2017-09-23 00:46 阅读 24


I'm an experienced programmer but have never before touched Go in my life.

I just started playing around with it and I found that fmt.Println() will actually print the values of pointers prefixed by &, which is neat.

However, it doesn't do this with all types. I'm pretty sure it is because the types it does not work with are primitives (or at least, Java would call them that, does Go?).

Does anyone know why this inconsistent behaviour exists in the Go fmt library? I can easily retrieve the value by using *p, but for some reason Println doesn't do this.


package main

import "fmt"

type X struct {
    S string

func main() {
    x := X{"Hello World"}
    fmt.Println(&x)     // &{Hello World} <-- displays the pointed-to value prefixed with &
    fmt.Println(*(&x))  // {Hello World}

    i := int(1)
    fmt.Println(&i)     // 0x10410028     <-- instead of &1 ?
    fmt.Println(*(&i))  // 1
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1条回答 默认 最新

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    douju1968 douju1968 2017-09-23 02:53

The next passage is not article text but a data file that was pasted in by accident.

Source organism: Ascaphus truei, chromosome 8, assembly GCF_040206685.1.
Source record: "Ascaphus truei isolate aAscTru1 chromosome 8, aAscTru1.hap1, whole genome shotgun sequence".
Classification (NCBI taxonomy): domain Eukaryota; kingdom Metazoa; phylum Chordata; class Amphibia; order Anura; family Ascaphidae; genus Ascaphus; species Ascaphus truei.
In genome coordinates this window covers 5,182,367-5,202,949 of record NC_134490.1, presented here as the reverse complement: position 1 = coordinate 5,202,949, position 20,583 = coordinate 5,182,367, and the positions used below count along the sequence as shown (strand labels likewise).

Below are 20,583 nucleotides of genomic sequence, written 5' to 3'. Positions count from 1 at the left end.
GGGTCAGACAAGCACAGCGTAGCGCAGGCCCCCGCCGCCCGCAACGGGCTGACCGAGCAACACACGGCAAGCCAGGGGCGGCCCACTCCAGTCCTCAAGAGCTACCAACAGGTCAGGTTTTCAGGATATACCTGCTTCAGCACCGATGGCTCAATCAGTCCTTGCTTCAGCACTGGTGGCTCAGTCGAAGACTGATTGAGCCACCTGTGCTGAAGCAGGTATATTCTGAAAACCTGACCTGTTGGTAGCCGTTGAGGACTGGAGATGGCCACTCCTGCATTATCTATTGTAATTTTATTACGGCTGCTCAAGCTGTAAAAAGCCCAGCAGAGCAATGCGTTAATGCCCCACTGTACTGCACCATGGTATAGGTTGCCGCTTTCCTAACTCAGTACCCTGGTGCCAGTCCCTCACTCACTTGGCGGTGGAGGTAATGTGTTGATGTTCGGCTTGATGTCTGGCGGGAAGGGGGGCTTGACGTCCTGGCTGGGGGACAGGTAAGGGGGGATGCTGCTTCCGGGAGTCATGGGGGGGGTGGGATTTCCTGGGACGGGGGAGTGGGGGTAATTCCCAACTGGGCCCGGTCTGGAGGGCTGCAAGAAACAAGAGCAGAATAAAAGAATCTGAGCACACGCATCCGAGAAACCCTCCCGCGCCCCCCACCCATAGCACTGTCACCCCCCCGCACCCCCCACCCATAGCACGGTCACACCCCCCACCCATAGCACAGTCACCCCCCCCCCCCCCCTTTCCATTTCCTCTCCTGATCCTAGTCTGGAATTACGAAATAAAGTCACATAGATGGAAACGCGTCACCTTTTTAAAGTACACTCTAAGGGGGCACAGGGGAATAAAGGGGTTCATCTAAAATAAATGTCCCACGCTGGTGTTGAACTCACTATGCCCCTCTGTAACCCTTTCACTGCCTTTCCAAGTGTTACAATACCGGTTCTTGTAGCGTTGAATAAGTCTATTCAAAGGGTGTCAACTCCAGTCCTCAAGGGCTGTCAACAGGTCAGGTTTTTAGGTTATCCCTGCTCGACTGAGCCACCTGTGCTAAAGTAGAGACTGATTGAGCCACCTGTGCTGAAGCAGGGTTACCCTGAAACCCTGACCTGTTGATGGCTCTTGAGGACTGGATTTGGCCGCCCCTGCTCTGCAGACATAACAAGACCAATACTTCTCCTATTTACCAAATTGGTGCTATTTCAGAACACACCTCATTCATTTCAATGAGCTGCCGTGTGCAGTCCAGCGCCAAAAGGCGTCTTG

The "technical" answer to your question can be found here:

    As you can see, when printing pointers to Array, Slice, Struct or Map types, the special rule of printing "&" + value applies, but in all other cases the address is printed.

    As for why they decided to only apply the rule for those, it seems the authors considered that for "compound" objects you'd be interested in always seeing the values (even when using a pointer), but for other simple values this was not the case.

    You can see that reasoning here, where they added the rule for the Map type which was not there before:

    I would guess this had to do with the fact that it is very common to use for example pointers to Struct to pass them around (so many times you'd just forget to de-reference the pointer when wanting to print the value), but no so common to use pointers to int or string to pass those around (so if you were printing the pointer you were probably interested in seeing the actual address).

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